Alberta has lost more than 20,000 jobs for the second month is a row
New numbers released by Statistics Canada Friday, found that Alberta’s unemployment rate jumped from 7.2 per cent to 7.8 per cent in May following the loss of 24,100 jobs.
The numbers paint a bleak picture of the provincial economy, especially for those looking for work.
Dan Paquette was laid off from his courier job servicing the oil sands in May.
“When he laid me off, fortunately I was able to find work again right away,” he explained.
But that job, at a warehouse in Edmonton, was only temporary. The work has since run out and Paquette is already back on the job hunt.
“I looked on the internet, I really did. And there wasn’t really that much jobs for anybody out there.”
According to Statistics Canada, several Alberta industries were hit by the losses, with the natural resources sector taking the biggest cut at 12,000 jobs.
Even more troubling, Alberta’s 7.8 percent unemployment rate doesn’t even include Fort McMurray, where data wasn’t collected because of the wildfires.
The last time the numbers were this high was in the 1990s.
ATB Financial’s chief economist, Todd Hirsch, says things could still get worse.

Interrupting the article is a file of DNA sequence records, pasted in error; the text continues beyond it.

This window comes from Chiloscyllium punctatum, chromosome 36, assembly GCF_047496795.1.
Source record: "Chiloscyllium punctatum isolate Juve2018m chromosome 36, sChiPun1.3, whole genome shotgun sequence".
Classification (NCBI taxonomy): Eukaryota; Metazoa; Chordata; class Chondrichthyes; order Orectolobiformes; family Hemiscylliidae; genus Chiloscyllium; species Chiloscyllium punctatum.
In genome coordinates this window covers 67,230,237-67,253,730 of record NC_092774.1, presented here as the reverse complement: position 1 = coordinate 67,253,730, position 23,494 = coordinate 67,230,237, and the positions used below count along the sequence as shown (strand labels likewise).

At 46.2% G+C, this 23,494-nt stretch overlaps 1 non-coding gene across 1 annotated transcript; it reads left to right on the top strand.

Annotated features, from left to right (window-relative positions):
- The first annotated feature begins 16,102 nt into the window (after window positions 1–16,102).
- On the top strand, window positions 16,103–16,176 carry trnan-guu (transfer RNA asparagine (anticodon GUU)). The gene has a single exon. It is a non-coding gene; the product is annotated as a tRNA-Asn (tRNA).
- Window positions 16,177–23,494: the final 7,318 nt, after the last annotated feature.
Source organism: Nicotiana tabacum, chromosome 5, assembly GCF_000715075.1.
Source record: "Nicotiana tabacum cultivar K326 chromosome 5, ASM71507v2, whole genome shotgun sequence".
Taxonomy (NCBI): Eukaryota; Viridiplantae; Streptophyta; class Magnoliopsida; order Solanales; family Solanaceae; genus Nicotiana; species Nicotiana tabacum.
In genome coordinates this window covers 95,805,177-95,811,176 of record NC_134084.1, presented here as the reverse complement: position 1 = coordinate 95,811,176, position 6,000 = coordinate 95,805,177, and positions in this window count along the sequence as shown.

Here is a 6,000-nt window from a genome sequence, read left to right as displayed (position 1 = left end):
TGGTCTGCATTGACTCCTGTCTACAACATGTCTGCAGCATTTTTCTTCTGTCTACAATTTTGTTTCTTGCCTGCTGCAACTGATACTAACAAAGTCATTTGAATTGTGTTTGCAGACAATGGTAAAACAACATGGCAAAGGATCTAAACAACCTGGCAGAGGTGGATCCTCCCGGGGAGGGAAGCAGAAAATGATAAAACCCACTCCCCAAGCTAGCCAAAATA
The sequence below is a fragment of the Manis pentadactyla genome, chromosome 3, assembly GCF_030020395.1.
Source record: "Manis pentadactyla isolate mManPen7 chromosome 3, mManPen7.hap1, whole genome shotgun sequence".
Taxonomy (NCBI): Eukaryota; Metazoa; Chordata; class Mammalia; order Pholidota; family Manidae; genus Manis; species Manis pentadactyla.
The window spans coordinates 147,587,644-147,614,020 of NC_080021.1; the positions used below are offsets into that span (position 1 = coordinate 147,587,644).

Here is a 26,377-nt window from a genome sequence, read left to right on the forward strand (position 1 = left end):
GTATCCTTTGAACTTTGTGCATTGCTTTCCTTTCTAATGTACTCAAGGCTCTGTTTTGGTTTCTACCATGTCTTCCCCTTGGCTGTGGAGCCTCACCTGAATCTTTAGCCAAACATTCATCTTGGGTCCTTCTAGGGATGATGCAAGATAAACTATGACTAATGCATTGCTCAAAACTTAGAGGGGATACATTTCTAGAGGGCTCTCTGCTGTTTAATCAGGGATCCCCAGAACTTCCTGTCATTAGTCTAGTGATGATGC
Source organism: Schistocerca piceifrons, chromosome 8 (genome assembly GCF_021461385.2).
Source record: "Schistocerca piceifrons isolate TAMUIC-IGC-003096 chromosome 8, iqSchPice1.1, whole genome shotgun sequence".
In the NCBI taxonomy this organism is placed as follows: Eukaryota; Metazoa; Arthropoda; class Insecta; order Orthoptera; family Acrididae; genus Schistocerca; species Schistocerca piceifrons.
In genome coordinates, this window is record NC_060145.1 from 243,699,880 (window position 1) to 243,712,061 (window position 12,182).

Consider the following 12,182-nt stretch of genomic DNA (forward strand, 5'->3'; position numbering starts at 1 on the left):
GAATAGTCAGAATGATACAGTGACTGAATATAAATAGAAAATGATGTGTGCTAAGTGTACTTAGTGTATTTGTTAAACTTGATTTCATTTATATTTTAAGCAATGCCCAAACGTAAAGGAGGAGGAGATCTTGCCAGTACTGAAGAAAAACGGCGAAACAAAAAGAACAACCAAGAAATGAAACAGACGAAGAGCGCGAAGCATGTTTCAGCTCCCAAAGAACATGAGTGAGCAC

“I think we will see that unemployment number crest higher over the summer and into the early fall.”
But Hirsch doesn’t see Alberta falling into the double digits this time like we have before.
As it stands, competition for every job is fierce. Express Employment Professionals said they received 180 applications for a job in just a matter of days.
“We’ve definitely seen an increase in our applications so we screen harder. We don’t interview all candidates that apply, we simply can’t,” owner Jessica Culo said.
Recently, the employment agency has also seen a spike in the number of job opportunities – especially on the professional side. Culo said she hopes it’s a sign of a brighter future ahead.
“It’s changing for the better right now, I think we’ve gotten through the very worst of it.”
In the meantime, she has one piece of advice for anyone that was laid off.
“Take a job – any job – just to keep working,” Culo said. “Because once you get out of the workplace – out of that environment – it puts you at risk for staying out of it longer.”
With debt piling up on his doorstep, it’s something Paquette is open to. He’s optimistic he’ll find work again soon.
“Even though the economy is down right now, you’ll find something. In the end, it always works out,” he chuckled.